speech

We are surrounded by noise—cars, machines, media, people—and it seems that quiet is more and more elusive. Surely all this noise must make it more difficult for a child to learn, interfering not only with hearing, but also disrupting focus with an abundance of distractions.

A recent article, Noise Hampers Children’s Expressive Word Learning, by Kristine Grohne Riley and Karla K. McGregor, addresses this challenge. “Specifically,” the authors say, “we asked whether noise disrupts word learning and whether use of a clear speech style ameliorates that disruption.”

According to the American Speech-Language Hearing Association (ASHA), “By the time they are 5 years old, many children spend most of their waking day in classroom environments that exceed recommended noise levels.” While various studies have examined the effect of excessive noise on “perception, attention, reading, spelling, behavior, and overall academic achievement,” the authors say that “The effect of noise on word learning per se is unknown.”

But, the article points out, “perceptibility is not only a matter of noise, but also of the signal”—in other words, the quality of the spoken word. To be understood, we may turn directly to the listener, enunciate more clearly, speak louder or more slowly, depending upon the circumstances and the individuals involved.

In the study, 31 children (ages 9 to just under 11) attempted to learn two sets of eight new words. The researchers manipulated signal-to-noise ratio (the ratio of the intensity of the signal—in this case, speech—to the intensity of the noise), and speech style (plain speech vs. clear speech—weak speech sounds are spoken with more intensity in clear speech than they are in plain speech).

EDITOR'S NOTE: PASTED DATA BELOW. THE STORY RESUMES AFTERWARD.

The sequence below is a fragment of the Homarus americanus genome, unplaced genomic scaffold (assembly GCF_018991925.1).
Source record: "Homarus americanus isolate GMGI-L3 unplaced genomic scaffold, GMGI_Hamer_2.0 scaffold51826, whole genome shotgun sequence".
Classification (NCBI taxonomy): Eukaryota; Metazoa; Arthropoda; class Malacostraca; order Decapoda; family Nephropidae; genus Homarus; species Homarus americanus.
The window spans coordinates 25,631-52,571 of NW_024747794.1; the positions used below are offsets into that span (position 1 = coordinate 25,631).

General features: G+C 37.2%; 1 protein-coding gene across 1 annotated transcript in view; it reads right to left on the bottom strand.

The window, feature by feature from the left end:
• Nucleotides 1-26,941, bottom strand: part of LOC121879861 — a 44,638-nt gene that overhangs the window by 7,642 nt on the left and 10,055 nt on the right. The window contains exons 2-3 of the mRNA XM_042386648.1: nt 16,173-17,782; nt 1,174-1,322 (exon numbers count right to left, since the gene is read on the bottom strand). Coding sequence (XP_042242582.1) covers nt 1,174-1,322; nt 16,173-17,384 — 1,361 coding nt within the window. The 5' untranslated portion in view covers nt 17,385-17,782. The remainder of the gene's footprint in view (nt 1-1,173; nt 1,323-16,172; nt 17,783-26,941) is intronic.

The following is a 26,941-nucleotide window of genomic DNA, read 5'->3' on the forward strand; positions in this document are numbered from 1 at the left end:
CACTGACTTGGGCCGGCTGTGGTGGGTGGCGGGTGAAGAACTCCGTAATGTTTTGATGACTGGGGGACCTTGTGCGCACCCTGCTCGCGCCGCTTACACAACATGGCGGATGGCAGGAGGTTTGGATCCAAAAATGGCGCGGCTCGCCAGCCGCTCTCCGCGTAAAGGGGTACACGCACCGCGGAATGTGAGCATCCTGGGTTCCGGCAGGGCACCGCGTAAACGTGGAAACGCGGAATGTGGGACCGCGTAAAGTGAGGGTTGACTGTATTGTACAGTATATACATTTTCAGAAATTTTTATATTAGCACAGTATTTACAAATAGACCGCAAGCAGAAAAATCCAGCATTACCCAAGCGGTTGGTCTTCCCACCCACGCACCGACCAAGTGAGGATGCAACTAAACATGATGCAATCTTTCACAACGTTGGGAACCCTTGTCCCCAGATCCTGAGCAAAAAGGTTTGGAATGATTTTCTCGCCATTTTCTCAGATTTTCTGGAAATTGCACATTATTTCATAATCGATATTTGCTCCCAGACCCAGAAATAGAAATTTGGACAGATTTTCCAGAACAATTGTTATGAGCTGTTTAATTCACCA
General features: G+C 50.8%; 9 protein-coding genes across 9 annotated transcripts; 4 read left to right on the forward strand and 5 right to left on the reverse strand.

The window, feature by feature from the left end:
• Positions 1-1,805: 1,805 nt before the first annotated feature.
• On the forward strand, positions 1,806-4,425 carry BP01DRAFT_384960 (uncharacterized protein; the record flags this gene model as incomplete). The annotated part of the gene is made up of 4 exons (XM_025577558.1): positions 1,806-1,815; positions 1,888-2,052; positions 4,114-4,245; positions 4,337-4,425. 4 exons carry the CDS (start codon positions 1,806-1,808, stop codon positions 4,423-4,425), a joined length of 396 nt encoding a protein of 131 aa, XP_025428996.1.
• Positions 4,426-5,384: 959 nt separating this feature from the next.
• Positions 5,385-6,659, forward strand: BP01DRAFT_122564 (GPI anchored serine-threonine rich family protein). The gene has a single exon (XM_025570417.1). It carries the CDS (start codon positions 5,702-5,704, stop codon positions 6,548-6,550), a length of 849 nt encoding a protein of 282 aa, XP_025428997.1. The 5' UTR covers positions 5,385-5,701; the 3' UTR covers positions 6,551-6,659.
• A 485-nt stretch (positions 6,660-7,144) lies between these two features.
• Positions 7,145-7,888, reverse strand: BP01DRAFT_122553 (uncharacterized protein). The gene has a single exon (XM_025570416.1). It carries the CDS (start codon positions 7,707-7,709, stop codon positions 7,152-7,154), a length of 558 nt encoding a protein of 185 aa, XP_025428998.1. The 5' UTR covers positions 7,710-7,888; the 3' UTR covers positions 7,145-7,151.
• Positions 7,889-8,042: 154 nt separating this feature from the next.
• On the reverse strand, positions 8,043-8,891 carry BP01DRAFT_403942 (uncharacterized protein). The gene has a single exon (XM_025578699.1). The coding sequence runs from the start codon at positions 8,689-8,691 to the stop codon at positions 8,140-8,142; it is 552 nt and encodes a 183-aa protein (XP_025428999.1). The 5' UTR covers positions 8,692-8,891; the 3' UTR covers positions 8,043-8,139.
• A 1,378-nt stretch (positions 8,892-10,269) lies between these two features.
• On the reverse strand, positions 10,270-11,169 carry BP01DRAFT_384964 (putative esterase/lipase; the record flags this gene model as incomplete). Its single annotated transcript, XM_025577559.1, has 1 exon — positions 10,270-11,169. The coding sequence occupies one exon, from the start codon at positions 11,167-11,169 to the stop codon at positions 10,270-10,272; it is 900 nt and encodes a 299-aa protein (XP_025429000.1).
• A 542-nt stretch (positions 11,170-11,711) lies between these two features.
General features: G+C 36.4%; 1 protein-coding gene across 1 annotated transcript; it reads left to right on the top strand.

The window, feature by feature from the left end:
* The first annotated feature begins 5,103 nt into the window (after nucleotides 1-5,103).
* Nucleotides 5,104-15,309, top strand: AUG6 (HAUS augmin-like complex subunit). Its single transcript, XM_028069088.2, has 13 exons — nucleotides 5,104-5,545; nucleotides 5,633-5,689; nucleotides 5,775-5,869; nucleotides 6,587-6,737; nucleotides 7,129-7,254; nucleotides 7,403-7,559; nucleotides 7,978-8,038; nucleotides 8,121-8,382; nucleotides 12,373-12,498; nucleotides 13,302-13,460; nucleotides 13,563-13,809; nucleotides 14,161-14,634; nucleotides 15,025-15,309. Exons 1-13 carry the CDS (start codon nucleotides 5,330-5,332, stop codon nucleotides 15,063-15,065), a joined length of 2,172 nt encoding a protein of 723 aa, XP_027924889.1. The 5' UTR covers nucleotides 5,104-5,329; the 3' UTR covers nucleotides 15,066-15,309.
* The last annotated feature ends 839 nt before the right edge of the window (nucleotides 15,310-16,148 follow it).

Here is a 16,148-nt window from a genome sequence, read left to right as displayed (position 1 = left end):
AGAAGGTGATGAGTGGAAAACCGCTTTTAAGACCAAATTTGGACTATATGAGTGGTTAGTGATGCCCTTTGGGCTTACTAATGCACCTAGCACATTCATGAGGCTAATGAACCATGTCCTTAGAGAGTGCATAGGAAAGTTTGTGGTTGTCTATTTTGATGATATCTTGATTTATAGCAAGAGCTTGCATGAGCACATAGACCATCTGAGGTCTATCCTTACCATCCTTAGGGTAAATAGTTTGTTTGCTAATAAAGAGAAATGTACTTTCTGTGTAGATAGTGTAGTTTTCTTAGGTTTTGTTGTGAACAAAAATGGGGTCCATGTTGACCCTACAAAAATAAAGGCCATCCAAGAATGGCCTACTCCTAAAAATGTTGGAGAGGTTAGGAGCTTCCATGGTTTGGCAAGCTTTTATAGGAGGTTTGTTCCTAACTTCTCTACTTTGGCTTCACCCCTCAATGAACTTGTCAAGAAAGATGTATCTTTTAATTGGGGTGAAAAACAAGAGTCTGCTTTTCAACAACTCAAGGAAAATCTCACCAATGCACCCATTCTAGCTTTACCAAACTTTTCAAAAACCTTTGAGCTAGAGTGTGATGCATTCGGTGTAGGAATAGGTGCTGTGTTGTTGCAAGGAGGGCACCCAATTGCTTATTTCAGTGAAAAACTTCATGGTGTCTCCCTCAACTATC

The results? “Children who were trained in quiet learned to produce the word forms more accurately than those who were trained in noise. Clear speech resulted in more accurate word form productions than plain speech, whether the children had learned in noise or quiet. Learning from clear speech in noise and plain speech in quiet produced comparable results.”

This is gratifying and affirming for all of us at Lexercise. We are glad to have this research supporting clear speech. Clear speech files are a critical component of Lexercise learning and online practice games. Here is a description of how we use clear speech for our cued stimuli.

Lexercise’s online, research-based services help struggling readers, writers and spellers—no matter where they live! If your child has difficulty reading, writing or spelling, Lexercise can help. Take a look at our Online Dyslexia Testing and Treatment page or contact me directly at AskSandie@Lexercise.com or 1-888-603-1788.

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About the Author

Sandie Barrie Blackley, MA/CCC

Sandie is a speech-language pathologist with more than 30 years of experience in the private practice sector. She is Visiting Assistant Professor of Communication Sciences & Disorders at University of North Carolina Greensboro, and founder/owner of the Language & Learning Clinic, PLLC, a private practice in Elkin, NC, and Greensboro, NC, specializing in communication disorders, including disorders of reading and written language.

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